Localization in tissues and migration to lymphoid organs are essential steps in the immunobiology of dendritic cells (DC). Chemokines play an important role in guiding the traffic of DC. Receptor expression and responsiveness to constitutively made chemokines account for the presence of DC in normal tissues. Inflammatory chemokines and nonchemokine attractants promote recruitment and localization of DC at sites of inflammation and infection. Upon exposure to maturation signals, DC undergo a chemokine receptor switch, with down-regulation of inflammatory chemokine receptors followed by induction of CCR7. These temporally coordinated events allow DC to leave tissues and to localize in lymphoid organs by responding to CCR7 agonists. DC are also present in tumors that produce chemokines, but their significance remains to be defined. In addition to responding to chemokines, DC are a major source of certain chemokines such as macrophage-derived chemokine. The interaction of DC with chemokines is essential to the function of these cells in normal and pathological conditions and may provide tools for novel therapeutic strategies.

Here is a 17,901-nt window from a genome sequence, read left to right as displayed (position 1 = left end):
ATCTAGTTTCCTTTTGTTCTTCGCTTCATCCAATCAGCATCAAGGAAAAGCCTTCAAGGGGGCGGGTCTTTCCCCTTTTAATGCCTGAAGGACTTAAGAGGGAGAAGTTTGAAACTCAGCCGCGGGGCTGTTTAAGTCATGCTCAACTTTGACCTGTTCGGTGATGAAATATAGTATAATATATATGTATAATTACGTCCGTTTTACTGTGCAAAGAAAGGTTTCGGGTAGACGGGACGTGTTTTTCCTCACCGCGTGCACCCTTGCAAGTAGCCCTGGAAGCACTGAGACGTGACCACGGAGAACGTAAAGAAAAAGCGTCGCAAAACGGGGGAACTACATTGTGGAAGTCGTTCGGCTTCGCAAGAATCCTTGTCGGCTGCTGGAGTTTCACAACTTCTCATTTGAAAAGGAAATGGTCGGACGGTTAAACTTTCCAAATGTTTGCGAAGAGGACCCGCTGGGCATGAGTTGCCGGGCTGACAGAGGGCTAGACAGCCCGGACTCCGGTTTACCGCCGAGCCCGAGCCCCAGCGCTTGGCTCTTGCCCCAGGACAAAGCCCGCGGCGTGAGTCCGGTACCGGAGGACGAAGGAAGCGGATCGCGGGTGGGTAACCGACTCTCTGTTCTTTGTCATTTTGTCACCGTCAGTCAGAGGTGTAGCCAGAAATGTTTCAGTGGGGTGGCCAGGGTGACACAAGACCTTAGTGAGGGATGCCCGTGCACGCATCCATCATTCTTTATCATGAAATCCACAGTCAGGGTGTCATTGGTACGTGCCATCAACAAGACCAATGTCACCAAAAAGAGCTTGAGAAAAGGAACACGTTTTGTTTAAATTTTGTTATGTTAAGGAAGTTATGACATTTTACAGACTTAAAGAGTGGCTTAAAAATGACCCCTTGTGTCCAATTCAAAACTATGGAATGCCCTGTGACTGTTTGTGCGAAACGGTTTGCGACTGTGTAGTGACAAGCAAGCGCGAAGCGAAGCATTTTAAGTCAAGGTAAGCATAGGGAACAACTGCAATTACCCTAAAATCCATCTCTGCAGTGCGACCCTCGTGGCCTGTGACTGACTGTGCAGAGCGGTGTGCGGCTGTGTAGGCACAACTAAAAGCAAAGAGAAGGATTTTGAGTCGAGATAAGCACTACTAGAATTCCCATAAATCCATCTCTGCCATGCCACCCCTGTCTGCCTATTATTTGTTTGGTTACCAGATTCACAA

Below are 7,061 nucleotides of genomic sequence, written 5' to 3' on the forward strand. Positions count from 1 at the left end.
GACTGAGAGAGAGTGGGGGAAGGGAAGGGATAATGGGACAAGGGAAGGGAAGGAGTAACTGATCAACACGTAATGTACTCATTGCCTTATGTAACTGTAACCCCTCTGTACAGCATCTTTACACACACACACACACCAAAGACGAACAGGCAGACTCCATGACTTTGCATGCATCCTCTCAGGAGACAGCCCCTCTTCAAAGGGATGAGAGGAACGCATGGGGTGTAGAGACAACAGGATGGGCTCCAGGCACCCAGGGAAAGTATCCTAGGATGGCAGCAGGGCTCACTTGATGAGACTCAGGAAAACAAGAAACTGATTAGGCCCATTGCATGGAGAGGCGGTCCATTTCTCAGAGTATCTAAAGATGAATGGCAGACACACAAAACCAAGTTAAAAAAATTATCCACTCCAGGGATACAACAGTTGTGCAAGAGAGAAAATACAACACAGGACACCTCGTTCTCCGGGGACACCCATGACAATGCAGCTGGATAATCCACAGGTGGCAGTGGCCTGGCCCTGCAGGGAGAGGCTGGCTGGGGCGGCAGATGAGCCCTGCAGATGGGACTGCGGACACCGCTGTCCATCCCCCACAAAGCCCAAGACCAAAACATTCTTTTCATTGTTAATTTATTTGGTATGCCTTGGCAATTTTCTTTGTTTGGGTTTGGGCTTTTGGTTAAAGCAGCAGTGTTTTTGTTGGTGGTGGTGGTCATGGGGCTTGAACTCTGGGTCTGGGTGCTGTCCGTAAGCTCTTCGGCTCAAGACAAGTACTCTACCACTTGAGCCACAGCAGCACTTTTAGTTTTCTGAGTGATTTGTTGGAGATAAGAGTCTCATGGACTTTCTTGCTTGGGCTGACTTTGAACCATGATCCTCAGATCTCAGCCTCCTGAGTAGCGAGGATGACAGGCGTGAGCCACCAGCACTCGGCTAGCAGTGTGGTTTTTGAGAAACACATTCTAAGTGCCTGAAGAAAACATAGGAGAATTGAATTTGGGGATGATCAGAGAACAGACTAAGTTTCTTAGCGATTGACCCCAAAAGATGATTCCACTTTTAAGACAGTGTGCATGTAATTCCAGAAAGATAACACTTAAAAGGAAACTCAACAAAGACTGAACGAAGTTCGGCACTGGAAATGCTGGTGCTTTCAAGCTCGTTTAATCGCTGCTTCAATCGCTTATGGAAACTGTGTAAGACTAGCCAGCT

ASJC Scopus subject areas
- Immunology and Allergy